The Man. The Myth. The Mamba.

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Kobe Bryant among 9 killed in tragic helicopter crash.

Everything negative – pressure, challenges – is all an opportunity for me to rise.

Kobe Bryant

Yesterday, Sunday the 26th January, news spread originating in American media outlets that Basketball legend Kobe Bryant, aged 41, was tragically killed in a helicopter crash. As the dust settles from what was an emotional day, it is now understood that a total of nine people were lost to the tragedy. Bryant was travelling with his 13-year-old daughter, Gianna to a basketball away game. Others included college baseball coach John Altobelli, his wife Keri and their daughter Alyssa. Also on board was basketball coach Christina Mauser, a mother of three. At the time of writing, the pilot and other two victims have not been named by California authorities.

I, amongst many around the world, found myself close to tears yesterday as the news broke. Not only is this the loss of Kobe Bryant as an extraordinary player, but the loss of what his legacy was becoming as a coach for young girls, including his daughter. Kobe threw himself into many new efforts and pursued them with excellence. These efforts include the Mamba Academy, a sports academy which taught young athletes. Bryant also won an Oscar for his short film ‘Dear Basketball’, a beautifully produced piece on how basketball inspired him and how it made him the man he was known to be.

He threw himself into being a father, a husband and a better man once his career had finished, maturing and attempting to reconcile the mistakes made and time lost in his youth. For many pundits, athletes, commentators and fans the sentiment is shared that underlying this sadness we all feel, is a feeling that much more was to come.

Bryant entered the league straight out of high school at the young age of 18. In fact, at the time, he was the youngest to ever play in the NBA, which led to doubts from older players. Initially drafted by the Charlotte Hornets in round one, he immediately was traded to the Los Angeles Lakers; Kobe Bryant would spend the next 20 years of his career at the there. Growing up in both Italy and Philadelphia, Bryant loved basketball, most likely helped by his father’s professional career. Kobe always expressed his deep love for the Lakers, admiring legends such as Magic Johnson growing up. So the Lakers move was a dream come true for Kobe and an opportunity he would grasp wholly and magnificently.

Kobe played 20 seasons with the Lakers; winning 5 championships, 2 finals MVP’S, 1 league MVP, 2 Olympic gold medals, 2 scoring championships and four all-star MVP’s. These are only a few of his achievements.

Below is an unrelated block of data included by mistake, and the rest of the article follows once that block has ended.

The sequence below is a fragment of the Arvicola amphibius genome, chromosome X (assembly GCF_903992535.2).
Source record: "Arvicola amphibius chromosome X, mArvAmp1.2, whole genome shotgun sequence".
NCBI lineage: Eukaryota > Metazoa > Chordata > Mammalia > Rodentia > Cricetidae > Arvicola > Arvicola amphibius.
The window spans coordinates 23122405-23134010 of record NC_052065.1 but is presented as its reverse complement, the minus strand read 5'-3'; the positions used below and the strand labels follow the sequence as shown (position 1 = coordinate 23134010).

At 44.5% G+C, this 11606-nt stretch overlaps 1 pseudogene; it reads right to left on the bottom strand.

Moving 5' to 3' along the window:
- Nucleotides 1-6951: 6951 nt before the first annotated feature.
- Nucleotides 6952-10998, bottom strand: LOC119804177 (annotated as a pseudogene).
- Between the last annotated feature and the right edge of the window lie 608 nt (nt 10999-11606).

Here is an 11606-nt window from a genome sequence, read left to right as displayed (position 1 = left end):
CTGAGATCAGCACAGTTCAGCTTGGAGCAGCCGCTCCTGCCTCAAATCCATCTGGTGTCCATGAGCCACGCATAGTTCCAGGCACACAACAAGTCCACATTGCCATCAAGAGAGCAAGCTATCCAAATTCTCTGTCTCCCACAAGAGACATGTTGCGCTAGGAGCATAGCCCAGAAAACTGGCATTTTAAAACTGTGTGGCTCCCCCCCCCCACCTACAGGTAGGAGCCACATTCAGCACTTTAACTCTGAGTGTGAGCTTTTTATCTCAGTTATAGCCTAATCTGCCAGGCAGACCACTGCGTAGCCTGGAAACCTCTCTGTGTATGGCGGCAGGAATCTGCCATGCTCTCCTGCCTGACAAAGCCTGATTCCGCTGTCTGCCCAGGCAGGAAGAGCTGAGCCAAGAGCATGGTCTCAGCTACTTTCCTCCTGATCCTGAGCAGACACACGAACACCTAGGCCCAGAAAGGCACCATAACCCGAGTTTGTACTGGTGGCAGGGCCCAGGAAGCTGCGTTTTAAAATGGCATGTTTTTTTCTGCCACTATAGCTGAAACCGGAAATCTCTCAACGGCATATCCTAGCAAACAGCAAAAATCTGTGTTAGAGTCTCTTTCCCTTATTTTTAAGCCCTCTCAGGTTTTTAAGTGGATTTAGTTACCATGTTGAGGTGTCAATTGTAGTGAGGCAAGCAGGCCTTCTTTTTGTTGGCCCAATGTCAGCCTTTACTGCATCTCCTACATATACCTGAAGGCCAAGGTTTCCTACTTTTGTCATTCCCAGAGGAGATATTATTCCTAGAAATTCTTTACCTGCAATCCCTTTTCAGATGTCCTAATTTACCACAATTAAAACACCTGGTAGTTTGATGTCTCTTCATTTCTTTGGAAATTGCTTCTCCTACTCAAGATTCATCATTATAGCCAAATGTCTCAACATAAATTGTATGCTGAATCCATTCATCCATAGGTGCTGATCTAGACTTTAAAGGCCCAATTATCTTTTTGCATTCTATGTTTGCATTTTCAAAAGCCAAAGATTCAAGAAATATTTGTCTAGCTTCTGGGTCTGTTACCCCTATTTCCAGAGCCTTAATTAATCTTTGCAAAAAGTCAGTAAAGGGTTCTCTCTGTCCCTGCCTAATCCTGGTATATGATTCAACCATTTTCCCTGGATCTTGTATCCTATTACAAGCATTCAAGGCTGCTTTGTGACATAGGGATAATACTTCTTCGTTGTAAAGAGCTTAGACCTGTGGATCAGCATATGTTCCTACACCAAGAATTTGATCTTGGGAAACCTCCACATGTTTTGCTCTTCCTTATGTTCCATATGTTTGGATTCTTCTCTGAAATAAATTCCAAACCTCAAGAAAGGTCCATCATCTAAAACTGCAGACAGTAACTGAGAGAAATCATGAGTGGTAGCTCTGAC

Many believe that what made Kobe so special was his attitude to life. As the above statistics show, all Kobe ever wanted to do was be greater tomorrow then he was yesterday. He inherited this mentality from one of his idols, the legendary Michael Jordan. Kobe wanted to be the fastest, compete the hardest, win the most and be the greatest that ever was.

Fans of Kobe would come to call this the ‘Mamba Mentality’, the mentality that he would kill anyone that got in his way. This sometimes made him loved, and sometimes made him hated. But ultimately it made him one of the most respected athletes in the world.

Kobe’s attitude and work ethic inspired way beyond basketball, anybody who now talks of him, knows his transcendence from basketball to sporting icon.

Last night, the tributes for Kobe came pouring in.

In football AC Milan, Barcelona, Arsenal, PSG and so many more teams show their love and appreciation for Kobe. Neymar celebrates his penalty with holding up two and four fingers, a celebration of the 24 jerseys Bryant famously wore. In golf, ‘Mamba’ chants are shouted at Tiger Woods, a friend of Kobe’s and admirer.

At last night’s Grammy Awards, Kobe was hailed and remembered by the audience with host Alicia Keys giving a heartwarming message about the loss of the star. Twitter erupted with pleas of ‘Dear God’ and messages of admiration and prayer for Kobe.

Image courtesy of @BrunoMars via Twitter

For many Kobe was a superhero, he inspired the masses and matured into a man that just wanted to make others greater. Many players become great basketball players, but a special few basketball players become great. Kobe is the only Laker to have two jersey numbers retired, his impact is so profound that Mark Cuban, owner of NBA’s Dallas Mavericks, has stated he wishes to retire his number as well.

Kobe was one of the greatest athletes of all time and from myself and the SCAN Sports team, we offer condolences and express great sadness for all those who have lost their lives in this tragic incident. From myself as a fan, thank you Mamba for all you were and the legacy you leave.

Rest in peace.

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